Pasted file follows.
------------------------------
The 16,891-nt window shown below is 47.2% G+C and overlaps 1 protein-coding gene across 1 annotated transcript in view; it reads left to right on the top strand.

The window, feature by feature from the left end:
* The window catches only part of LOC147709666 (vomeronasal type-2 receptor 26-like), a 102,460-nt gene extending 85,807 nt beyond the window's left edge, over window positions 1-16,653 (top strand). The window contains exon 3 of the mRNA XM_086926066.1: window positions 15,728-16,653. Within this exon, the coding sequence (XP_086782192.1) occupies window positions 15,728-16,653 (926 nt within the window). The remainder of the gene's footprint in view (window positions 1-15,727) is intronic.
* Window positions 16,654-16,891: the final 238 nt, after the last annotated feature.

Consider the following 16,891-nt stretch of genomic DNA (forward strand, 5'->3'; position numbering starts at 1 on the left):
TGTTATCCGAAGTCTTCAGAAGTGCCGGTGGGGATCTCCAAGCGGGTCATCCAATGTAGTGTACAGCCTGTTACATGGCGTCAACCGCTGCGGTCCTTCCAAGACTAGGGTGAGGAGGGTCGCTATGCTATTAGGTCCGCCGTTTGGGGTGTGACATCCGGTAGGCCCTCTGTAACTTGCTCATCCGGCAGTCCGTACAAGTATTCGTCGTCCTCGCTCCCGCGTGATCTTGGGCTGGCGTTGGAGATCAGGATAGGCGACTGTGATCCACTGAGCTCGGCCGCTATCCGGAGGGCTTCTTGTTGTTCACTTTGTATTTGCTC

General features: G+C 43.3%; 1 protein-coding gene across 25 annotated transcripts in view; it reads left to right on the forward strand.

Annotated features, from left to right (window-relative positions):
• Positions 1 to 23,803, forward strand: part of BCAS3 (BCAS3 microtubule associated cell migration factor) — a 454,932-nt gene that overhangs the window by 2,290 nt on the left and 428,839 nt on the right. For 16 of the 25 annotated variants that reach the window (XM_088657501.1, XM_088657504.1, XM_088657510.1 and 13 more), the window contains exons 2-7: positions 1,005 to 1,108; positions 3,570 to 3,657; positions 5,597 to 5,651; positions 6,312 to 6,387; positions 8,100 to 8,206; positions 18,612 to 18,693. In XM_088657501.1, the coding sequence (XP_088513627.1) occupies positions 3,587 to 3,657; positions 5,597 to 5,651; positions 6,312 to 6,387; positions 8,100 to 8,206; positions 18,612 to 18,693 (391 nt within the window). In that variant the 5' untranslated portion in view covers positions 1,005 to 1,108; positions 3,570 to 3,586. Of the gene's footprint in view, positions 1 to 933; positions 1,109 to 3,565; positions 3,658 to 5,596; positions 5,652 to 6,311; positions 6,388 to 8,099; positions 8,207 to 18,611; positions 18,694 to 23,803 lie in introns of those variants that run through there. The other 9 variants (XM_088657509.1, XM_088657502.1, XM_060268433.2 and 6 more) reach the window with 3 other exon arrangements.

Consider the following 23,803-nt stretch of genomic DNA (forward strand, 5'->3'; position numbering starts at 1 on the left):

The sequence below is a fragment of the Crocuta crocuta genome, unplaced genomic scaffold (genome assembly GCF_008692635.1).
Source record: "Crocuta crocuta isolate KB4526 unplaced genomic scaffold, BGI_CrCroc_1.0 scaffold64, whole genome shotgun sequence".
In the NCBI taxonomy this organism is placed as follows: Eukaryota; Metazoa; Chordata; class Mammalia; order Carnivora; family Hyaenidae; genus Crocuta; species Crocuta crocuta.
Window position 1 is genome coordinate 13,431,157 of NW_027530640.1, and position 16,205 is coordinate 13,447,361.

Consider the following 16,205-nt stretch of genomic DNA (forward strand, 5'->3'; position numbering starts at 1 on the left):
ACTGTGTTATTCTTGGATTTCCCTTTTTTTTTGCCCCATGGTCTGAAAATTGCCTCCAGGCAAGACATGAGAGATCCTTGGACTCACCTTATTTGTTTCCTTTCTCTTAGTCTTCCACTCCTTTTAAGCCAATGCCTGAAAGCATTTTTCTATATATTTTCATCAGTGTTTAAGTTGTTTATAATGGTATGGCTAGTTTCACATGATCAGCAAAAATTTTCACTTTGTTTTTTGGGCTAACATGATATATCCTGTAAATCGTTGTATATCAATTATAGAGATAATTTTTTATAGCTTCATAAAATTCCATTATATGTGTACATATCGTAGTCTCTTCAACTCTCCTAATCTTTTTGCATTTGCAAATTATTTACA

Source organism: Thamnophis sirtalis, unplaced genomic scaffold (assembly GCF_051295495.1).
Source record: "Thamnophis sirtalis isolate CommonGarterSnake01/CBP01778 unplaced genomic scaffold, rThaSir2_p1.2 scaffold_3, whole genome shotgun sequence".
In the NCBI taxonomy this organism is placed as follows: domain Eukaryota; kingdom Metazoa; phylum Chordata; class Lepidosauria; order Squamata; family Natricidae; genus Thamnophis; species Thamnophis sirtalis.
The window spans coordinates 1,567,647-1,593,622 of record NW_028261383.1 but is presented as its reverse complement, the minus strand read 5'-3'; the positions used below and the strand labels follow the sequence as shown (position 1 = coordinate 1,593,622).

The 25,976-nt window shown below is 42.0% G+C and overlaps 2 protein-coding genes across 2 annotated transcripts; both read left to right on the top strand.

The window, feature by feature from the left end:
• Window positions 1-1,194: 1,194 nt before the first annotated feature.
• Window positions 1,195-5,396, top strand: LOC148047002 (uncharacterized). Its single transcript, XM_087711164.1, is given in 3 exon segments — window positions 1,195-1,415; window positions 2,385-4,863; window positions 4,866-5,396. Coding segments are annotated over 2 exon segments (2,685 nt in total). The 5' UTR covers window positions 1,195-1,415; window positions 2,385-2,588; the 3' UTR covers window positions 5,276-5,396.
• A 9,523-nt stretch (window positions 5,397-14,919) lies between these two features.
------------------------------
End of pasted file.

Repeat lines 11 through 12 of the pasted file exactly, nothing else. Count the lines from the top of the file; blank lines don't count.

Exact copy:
The sequence below is a fragment of the Crocuta crocuta genome, unplaced genomic scaffold (genome assembly GCF_008692635.1).
Source record: "Crocuta crocuta isolate KB4526 unplaced genomic scaffold, BGI_CrCroc_1.0 scaffold64, whole genome shotgun sequence".